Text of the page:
Whether it's Sundance or Toronto, every year both festivals seems to produce one crowd pleasing hit that appears completely out of the blue.  It may not have a distributor or may be just too under the radar because of lack of starpower, but there's always a film that you just want all your friends and colleagues to see once it finds a home. This year, that picture is "Submarine."

Based on a novel by Joe Dunthorne, "Submarine" centers on Oliver Tate (an impressive Craig Roberts), a teenage boy in Wales who falls for an emotionally detached girl, Jordana (Yasmin Page), all while trying to stop his mother (Sally Hawkins in picture stealing mode) from having an affair with her old high school boyfriend (a bizarre Paddy Considine).  The film marks the feature debut of commercial and British TV director and screenwriter Richard Ayoade who provides an original voice to the bluntly comic, but oh so dark proceedings.  

Oliver is different from many teenage movie heroes because his social skills are so awkward that at times he comes across as cold-hearted kid, but is clearly a sensitive soul trying to navigate through his high school years with detective like precision.  While Oliver narrates a good chunk of the film, Dunthorne is smart to use the motif judiciously allowing the story to unfold in as real time as possible.  It's that voice over which provides many of the films initial laughs as Dunthorne introduces a world that could be set in the '80s or any decade since (although computers and cell phones are intentionally non-existent).  That lack of specific period is assisted by the fact Oliver has a point of view that feels very 21st century in how drolly self aware he is of both his own mistakes and of those around him.

One of the biggest surprises in the movie is how prominent Oliver's parents, Hawkins and Noah Taylor, are in the overall storyline.  Both actors are playing considerably older characters than their real ages and Hawkins in particular is hilarious as Oliver's mother Jill who might just have a wild streak underneath her prim and proper exterior.  When both parents admit to Oliver that his mother went on a "date" her old flame, how she reveals how he evening consummated is shocking enough to make even John Waters' smile.  And like that specific moment, "Submarine" is constantly taking a turn here or there that pushes the picture in a direction you just aren't expecting.  Especially for what would be initially categorized as a "coming of age" picture.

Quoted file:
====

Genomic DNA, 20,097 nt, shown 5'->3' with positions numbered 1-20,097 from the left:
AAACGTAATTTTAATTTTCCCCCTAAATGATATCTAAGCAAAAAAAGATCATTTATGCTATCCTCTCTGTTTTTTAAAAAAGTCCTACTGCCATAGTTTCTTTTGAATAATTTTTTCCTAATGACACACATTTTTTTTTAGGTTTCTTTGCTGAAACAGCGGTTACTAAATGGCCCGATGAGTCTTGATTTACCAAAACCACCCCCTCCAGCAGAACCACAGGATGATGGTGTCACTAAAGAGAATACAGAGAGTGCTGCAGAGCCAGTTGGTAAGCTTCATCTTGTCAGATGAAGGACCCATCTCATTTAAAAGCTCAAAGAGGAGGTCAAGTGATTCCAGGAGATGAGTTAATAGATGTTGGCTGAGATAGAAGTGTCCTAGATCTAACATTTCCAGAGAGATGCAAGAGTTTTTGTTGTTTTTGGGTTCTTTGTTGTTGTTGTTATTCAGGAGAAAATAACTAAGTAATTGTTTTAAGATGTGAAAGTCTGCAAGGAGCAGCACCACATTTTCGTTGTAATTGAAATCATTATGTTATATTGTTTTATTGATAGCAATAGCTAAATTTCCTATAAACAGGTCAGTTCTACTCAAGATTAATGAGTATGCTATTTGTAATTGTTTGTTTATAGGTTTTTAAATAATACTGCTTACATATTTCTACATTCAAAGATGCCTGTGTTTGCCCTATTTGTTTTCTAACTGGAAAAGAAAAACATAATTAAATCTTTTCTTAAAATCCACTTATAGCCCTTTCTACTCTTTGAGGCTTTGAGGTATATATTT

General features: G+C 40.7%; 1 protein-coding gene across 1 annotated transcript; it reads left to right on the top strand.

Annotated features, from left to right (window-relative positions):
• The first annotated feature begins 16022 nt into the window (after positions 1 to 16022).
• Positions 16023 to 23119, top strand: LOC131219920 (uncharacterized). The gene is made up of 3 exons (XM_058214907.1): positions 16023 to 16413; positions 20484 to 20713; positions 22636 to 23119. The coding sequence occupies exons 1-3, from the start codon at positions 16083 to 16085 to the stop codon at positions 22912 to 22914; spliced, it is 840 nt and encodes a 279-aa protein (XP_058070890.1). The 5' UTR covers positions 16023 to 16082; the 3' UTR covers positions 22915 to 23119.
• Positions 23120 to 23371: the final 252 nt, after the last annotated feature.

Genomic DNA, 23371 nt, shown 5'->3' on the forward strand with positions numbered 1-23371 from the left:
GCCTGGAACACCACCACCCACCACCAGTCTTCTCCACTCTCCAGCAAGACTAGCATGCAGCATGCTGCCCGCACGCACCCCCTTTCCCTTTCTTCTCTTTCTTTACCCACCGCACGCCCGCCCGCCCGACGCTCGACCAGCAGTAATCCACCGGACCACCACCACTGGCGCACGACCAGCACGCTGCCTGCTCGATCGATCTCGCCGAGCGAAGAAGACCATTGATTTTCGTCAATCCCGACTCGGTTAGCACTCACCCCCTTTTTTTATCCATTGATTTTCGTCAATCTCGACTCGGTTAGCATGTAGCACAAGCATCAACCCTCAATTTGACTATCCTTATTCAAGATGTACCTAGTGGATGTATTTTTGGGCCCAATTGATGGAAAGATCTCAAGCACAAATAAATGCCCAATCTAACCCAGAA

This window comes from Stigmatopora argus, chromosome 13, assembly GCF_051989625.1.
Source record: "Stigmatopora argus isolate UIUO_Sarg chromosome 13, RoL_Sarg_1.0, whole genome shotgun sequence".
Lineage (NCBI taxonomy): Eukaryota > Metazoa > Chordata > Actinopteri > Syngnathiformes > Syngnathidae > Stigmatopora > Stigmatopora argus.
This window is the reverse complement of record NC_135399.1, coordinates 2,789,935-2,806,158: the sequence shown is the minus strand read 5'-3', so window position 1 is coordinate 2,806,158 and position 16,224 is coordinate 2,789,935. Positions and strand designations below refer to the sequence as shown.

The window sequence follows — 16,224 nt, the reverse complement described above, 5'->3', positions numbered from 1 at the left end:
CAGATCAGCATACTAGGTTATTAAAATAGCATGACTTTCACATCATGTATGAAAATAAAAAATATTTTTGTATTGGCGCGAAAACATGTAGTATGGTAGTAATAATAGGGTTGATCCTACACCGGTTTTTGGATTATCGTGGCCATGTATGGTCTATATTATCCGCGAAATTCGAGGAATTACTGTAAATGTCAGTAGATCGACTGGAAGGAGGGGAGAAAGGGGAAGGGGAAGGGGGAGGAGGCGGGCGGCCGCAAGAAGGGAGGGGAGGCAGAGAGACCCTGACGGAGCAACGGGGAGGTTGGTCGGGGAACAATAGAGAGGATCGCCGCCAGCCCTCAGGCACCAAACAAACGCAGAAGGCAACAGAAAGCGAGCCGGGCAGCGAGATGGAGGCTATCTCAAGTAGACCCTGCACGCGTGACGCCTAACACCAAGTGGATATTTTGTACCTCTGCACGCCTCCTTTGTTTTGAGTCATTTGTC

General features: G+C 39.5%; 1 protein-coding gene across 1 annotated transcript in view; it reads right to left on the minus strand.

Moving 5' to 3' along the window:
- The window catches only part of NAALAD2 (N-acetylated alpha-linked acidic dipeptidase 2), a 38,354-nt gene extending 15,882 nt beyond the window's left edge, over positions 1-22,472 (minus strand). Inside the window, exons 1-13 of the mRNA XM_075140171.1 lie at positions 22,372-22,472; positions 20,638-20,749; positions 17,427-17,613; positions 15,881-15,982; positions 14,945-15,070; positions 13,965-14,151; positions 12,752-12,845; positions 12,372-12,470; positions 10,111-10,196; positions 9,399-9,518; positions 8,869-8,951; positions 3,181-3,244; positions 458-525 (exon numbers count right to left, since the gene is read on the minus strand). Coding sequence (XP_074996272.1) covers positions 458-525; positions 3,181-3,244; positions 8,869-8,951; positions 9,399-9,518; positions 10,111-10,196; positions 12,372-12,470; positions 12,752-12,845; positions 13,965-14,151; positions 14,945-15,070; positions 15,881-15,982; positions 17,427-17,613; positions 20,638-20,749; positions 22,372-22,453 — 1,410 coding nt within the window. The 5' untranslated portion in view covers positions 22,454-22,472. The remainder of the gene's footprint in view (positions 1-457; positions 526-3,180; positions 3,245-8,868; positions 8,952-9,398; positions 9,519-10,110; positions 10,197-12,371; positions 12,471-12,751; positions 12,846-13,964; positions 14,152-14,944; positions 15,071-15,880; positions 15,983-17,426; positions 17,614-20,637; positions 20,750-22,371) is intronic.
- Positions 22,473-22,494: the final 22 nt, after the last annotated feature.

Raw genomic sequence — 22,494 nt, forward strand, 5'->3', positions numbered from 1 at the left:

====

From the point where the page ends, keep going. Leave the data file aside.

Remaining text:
Some will lazily refer to "Submarine" as a British "Rushmore," but that's a bit unfair.  This tale is much less pretentious than Wes Anderson's breakthrough from over a decade ago.  This movie is much more about a teenage romance and Oliver is clearly more likable and obviously geeky than Jason Schwartzman's Max Fischer.  Visually inventive, it has a look that at times seems inspired by Rian Johnson's "Brick," but that might be more of a coincidence than anything intentional on Dunthorne's part.  

What hinders "Submarine" from being an obvious pickup for an American distributor is the lack of any sort of recognizable stars to sell to U.S. audiences.  Obviously, Hawkins and Taylor are far from household names and it doesn't help that similarly strong British comedies such as Danny Boyle's "Millions" or "Son of Rambo" were major disappointments at the specialty box office.  Perhaps this pundit is too optimistic, but "Submarine" feels as though it has a much better shot at creating buzz among the twenty and thirtysomething set to break that dubious losing streak.  Here's hoping a company with some smart marketing folks (cough, Fox Searchlight, Focus Features, Sony Pictures Classics), see the possibilities with the comedy and acquire it for U.S. release (Plus, Ben Stiller is an executive producer and willing to pimp it out to the press!  How can they say no to that?).  Once that occurs (keep your fingers crossed), it should become a must see for any serious movie fan out there.

[Update Sept. 15, 12:00 EST: Deadline is reporting that The Weinstein Company has acquired the comedy for $1 million and a substantial P&A commitment.  My guess is the comedy will hit theaters sometime this winter or spring, but in 2011.]


The producers of "Submarine" have made three clips from the picture available to HitFix.   Granted, these aren't necessarily the snippets we'd have pulled, but they will give you a good sense of the style and humor of the picture.

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